Sunday, October 14, 2012

British Birthday

It's now been almost a week since I arrived in London, and while I can't say that I feel completely at home, I am starting to get my bearings and feeling less clueless. I can walk around my neighborhood without a map (for the most part), have been "successfully" navigating the train/ Tube/ bus system, and usually remember to look to the right before I cross the street.

By far, the best market I have ever been to. I've been three times already.
This past Saturday was my birthday. I'm not big on birthdays, at all, and very rarely do anything to "celebrate" arriving one step closer to middle age. In fact, I find that birthdays can be sort of depressing. There's an anticipation that a birthday should be a special, unique day in some regard, when in actuality (at least for me) the day is often just like any other day. An ordinary day is usually just an ordinary day, except when an ordinary day is supposed to be a special day, in which case it's kind of sad.

Which is how last year, alone in Houston on a work trip on my birthday and feeling sorry for myself, I ended up treating myself to a WAY too expensive, completely impractical, but absolutely adorable pair of patent leather, tortoise-shell, 4-inch heels that I've probably worn three times. And that pair of shoes was a downgrade. I really had my eyes on the $800+ Christian Louboutins, even tried them on and absolutely would have bought, except they just didn't fit right. For once, thank goodness for misshapen runners' feet.

This year, I don't have the cash to blow on frivolous purchases to make myself feel better, but I knew a birthday alone in a foreign country had the potential to be far more depressing than a brief work trip in Houston. I was dreading the day, and just kept telling myself, "material things will not make you happy. Especially with the dollar to pound exchange rate. DO NOT BUY ANYTHING."

I am way too highly amused with IPhone panoramas. This is Parliament,.
Tower of London. Fake animals.
So imagine my relief, both emotionally and financially, when I discovered on Friday morning that I didn't have to spend the birthday alone. I found out that Larry, one of my best friends in Chicago, happened to be in town for work. He was leaving early Saturday morning, so I declared Birthday Eve to be the real time for celebration, and headed in to London early Friday afternoon. While Larry finished up work and the obligatory after-work drinks with the boss, I walked the town, checking out new neighborhoods, soaking up the British idioms, not getting hit by cars. I went to the Tate Modern Art Museum, in an attempt to feel cultured and mature, but 10 minutes in, realized (just as I have every other time I've tried to do this) that there's clearly something about modern art that I just don't get.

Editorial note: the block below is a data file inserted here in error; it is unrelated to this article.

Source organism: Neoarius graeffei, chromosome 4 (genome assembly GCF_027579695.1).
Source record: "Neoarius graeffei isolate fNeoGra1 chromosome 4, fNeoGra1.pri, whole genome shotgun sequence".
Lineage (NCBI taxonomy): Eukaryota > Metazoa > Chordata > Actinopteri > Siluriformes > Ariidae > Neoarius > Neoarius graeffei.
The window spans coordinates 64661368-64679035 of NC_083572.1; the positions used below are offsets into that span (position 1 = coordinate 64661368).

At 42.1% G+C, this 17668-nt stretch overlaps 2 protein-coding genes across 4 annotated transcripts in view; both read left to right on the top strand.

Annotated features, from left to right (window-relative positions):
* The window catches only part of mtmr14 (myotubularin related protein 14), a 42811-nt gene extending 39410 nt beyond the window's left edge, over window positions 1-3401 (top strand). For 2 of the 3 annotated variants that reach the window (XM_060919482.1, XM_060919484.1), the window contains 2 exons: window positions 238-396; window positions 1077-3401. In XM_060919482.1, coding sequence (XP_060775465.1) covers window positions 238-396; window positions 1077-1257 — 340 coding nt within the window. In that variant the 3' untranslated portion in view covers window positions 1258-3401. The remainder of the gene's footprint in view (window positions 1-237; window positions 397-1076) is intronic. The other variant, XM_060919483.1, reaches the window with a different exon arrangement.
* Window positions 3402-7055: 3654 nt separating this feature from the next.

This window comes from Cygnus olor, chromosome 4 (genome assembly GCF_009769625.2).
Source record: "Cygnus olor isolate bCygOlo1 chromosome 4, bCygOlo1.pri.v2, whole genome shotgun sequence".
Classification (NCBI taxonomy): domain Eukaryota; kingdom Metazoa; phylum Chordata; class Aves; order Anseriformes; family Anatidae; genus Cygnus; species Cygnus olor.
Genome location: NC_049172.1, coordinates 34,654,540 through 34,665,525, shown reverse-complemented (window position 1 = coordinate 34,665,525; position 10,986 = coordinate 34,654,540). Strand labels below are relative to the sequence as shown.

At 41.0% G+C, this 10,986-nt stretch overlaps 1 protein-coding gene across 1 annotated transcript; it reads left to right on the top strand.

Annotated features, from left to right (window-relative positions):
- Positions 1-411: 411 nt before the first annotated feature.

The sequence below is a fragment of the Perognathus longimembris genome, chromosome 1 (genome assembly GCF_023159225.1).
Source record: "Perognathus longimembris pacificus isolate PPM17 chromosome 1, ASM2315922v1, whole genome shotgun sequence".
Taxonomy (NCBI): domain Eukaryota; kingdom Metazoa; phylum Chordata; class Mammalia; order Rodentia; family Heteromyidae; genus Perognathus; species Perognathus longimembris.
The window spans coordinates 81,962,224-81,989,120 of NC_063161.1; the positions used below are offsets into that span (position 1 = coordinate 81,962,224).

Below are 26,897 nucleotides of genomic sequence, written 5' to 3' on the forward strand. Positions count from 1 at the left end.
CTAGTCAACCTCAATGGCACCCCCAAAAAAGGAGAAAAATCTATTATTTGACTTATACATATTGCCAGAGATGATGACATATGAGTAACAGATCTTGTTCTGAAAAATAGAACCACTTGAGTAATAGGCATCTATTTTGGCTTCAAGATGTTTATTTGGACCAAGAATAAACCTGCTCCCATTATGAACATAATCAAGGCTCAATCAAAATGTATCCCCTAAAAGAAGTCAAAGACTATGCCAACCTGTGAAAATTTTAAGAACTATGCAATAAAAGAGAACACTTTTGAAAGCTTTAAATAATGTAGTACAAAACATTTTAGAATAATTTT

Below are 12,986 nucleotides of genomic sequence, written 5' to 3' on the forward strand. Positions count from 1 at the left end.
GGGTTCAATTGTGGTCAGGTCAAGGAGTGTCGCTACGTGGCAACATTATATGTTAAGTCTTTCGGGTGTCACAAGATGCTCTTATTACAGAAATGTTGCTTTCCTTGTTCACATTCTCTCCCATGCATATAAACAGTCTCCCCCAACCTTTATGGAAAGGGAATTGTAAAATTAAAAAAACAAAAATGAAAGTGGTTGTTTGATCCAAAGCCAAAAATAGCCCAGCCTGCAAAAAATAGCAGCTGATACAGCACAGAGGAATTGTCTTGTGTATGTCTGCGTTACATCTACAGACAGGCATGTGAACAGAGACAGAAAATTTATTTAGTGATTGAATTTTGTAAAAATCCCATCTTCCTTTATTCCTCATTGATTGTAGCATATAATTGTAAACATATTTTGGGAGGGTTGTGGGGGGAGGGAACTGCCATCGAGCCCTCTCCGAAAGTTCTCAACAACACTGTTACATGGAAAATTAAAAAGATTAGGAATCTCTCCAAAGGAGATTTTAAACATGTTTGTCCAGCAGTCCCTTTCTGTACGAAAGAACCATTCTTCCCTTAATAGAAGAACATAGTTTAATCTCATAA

This?? Don't get it.
Nor do I "get" this performance art, which was just a mass of people running through the museum lobby.
It took me an hour to find Larry's hotel, but once there, we set out on foot and explored even more neighborhoods before settling in for drinks and dinner in Soho. We made it to midnight so that I could have an official birthday drink, then bid adieu, and I headed home feeling full and a little drunk and really quite happy. I've only been overseas for a little over a week, but it's been almost three months since I left my life as I knew it in Chicago. It wasn't until I spent a few hours with a friend, catching up on what's going on back in Chicago, how our mutual friends are doing, even how the neighborhood has changed, that I realized just how much I've missed my former life. Travel is fun, and every day is a grand new adventure, but still, there's no place like home. It was great to have a taste of it.

Drinks at Hix, thanks for the rec, PStas
On Saturday, the actual birthday, I slept in without guilt, went for a long run on a crisp fall day, kicked through fallen leaves, discovered an absolutely charming little park not far from me, and got rained on (that's a positive thing, I LOVE running in the rain). Perfect.

Charming neighborhood park.
This guy was waiting outside my door when I got back from my run. We had a staredown. I won, but on the inside, I was terrified.
Then I went back into the city, this time to hang out with one of my friends from my original home, Columbus. She's an old high school friend, here getting a masters' degree, and I went with her and some of her friends to the symphony, the weekend's attempt #2 to feel cultured and mature. Then I realized I'd had far too much culture and maturity for 1 weekend, so we counteracted that with this meal, eaten outside on a picnic table in a neighborhood that I can only describe as Hipster-times-about-a-million. So much for culture and maturity.

Overall, despite my fears, this ended up being a lovely British birthday weekend. I'm a lucky girl, being able to hang out with not one, but two good friends in a course of 48 hours in a city thousands and thousands of miles away. And I didn't buy anything frivolous, unless you count the sausage sandwich. It's a birthday I'll remember for a while.....and in a good way, this time.

Cultured, mature, and highly amused by this street name




  1. What you have labeled as Parliament is actually St. Paul's and the Millennium Bridge, taken from in front of the Tate Modern, a few yards away from where that one guy sells roasted nuts.

    1. Haha, whoops. It did seen a bit small for a Parliamentary sort of place. #badtourist